Maximising the value of wholecrop silage

The last few years have seen a resurgence in interest in fermented wholecrop with farmers looking for alternative, starch-based forage which fit more conveniently with many rotations and systems.

Over this time specialist knowledge has developed in relation to growing and harvesting the crop to produce the highest quality forage possible.

With low milk prices and rising costs the need for efficient milk production is stronger than ever. The key to this is low cost, high quality forage - providing effective digestible fibre and low acid loading to help rumen health and good intake.

Wholecrop has some unique advantages - being a single harvest crop which is harvested at a more favourable time of the year for both weather and ground conditions. It has the potential to become an integral part of many farming systems, not least as it also offers the flexibility to be taken for crimp cereals, if sufficient forage already exists on the farm.

There are many benefits for farmers who focus on making the best possible silage, whichever crop is being harvested.  A high quality, palatable silage will encourage higher intakes allowing more milk and meat from forage and encouraging better rumen health. Together, these can reduce the reliance on supplementary feeds and help reduce costs.

The key to better quality silage is managing the fermentation process. Make sure the crop is cut at the correct stage when the crop is around 4 weeks before combining and the canopy is turning from green to yellow. The grain is at the soft cheese stage and should not be processed by a mill processing unit on the forage harvester unless the crop is past the optimum cutting stage. You need to avoid contamination with soil as this is the number one enemy of a good fermentation. If necessary, leave a longer stubble to avoid contamination.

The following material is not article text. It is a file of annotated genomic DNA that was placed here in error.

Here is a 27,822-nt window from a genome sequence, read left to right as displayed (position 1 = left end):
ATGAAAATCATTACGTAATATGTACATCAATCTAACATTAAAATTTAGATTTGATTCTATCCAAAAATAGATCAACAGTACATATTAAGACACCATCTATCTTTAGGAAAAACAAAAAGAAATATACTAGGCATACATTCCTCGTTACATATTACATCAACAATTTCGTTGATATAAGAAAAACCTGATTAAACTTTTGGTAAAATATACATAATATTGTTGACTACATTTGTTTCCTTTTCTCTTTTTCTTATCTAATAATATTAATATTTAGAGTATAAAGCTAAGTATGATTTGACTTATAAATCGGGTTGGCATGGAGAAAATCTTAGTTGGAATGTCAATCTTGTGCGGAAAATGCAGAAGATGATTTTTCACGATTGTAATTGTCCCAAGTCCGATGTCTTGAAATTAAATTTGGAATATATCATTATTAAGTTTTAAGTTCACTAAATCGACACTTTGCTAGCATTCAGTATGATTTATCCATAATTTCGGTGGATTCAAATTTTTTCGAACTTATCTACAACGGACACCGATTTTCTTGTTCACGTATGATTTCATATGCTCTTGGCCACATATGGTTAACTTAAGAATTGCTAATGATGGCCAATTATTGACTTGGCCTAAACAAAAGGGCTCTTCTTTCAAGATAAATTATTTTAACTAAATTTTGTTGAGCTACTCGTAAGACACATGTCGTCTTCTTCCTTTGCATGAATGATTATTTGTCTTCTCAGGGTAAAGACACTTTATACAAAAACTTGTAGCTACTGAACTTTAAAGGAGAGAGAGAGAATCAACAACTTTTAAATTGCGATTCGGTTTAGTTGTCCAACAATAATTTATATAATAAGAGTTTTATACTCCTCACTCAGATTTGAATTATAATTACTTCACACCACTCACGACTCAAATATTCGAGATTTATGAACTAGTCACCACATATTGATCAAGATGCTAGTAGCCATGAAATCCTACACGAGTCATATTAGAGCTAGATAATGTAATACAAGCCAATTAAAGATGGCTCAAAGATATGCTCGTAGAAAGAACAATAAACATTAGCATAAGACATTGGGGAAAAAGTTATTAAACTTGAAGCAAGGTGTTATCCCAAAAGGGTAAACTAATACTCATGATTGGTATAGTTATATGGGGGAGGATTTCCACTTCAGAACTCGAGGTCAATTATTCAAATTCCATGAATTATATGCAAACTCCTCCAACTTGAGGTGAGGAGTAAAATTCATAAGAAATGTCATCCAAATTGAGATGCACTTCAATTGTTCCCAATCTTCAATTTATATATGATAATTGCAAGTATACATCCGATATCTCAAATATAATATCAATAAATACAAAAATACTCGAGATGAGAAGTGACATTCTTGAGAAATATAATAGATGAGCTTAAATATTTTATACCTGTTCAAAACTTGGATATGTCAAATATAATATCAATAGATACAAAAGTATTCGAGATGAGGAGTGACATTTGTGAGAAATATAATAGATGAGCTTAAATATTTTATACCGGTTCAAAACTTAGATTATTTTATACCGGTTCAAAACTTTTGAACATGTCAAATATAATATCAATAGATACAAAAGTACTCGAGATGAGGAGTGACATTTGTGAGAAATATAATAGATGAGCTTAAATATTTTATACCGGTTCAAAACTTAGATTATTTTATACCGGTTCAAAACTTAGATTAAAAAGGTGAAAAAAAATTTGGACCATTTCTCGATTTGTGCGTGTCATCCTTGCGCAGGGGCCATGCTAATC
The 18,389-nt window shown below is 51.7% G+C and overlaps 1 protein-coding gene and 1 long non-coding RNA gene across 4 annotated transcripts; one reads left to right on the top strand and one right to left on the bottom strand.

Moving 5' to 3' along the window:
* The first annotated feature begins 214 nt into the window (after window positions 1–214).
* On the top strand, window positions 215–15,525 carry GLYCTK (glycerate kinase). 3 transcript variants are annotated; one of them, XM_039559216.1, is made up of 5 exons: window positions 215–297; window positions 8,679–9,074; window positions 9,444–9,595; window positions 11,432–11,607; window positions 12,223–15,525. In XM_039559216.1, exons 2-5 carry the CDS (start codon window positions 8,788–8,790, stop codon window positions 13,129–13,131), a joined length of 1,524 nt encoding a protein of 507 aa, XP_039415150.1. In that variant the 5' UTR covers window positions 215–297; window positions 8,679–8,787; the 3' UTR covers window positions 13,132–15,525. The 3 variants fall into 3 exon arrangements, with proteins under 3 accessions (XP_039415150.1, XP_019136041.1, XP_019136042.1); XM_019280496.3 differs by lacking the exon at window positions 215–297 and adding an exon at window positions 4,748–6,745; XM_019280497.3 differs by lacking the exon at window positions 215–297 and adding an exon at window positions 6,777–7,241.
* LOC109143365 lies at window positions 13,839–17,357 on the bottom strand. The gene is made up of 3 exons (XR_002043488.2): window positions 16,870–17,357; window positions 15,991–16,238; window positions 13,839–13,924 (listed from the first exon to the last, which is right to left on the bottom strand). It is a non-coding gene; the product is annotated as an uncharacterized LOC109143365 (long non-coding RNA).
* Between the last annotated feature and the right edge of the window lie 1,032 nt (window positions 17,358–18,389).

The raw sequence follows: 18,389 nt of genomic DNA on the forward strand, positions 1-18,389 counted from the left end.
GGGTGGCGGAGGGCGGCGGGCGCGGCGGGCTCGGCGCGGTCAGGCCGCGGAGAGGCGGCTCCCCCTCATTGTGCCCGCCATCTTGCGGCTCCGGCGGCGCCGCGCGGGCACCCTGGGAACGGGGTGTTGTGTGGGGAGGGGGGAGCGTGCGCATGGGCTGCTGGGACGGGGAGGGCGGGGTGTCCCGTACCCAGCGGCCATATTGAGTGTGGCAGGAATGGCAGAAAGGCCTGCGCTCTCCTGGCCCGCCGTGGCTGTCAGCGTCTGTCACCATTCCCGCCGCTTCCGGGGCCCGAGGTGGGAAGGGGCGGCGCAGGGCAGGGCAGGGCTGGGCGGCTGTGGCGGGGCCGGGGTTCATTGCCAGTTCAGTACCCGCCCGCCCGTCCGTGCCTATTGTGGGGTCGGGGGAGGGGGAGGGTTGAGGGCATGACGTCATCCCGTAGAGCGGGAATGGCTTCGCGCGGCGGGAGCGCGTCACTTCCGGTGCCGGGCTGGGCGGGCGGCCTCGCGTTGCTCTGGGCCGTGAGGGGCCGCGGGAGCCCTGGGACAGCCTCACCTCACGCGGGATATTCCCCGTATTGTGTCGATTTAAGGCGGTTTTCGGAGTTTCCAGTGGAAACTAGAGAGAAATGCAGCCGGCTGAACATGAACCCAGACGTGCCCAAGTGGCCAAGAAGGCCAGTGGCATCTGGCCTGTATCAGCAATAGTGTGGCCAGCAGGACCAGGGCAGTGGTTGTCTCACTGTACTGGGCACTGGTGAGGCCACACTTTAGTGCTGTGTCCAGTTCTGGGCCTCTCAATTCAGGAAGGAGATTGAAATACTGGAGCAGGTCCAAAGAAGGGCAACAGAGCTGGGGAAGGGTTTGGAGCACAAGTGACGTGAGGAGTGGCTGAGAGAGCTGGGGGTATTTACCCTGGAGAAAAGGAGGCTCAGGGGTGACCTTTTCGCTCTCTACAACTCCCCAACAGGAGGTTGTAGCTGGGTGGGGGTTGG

Make sure the crop is chopped to the correct length.  With wholecrop a much longer and variable chop length is desirable with the aim of producing a chop length of at least 1 inch. Drier crops should be cut shorter to ensure they consolidate well in the clamp. Take the time to clean the clamp to remove old material before you start filling it again. Silage fermentation is similar to wine making, and a wine maker never uses a dirty barrel!

The buck rake driver is the most important member of the team and should set the pace at which the crop is harvested. The clamp must be filled evenly and consolidated as you go along. Clamp filling and consolidation should never be rushed as the exclusion of oxygen is crucial. Once filled the clamp must be effectively sealed and weighed down, ideally with an oxygen barrier and new plastic sheeting.

Cereal fibre is made up of cellulose fibres held together in bundles of hemicellulose. In this form the fibre is not readily digestible as the rumen microbes cannot access all parts of the bundle.  Innoculants with the correct enzyme system, which degrade this hemicellulose fraction, will increase the feed value of the straw bringing it closer to hay. As the hemicellulose degrades, the cellulose fibres are opened up, providing a greater surface area for microbial attack in the rumen, resulting in more efficient utilization of the fibre by the animal.  Heating can also be a problem with forage this dry (30-45%DM) -so using a crop specific additive, such as Biotal Wholecrop Gold, will prove its worth at feedout.

Leave a Reply

Your Name
Your Email
Your Location
Your Rating
Your Review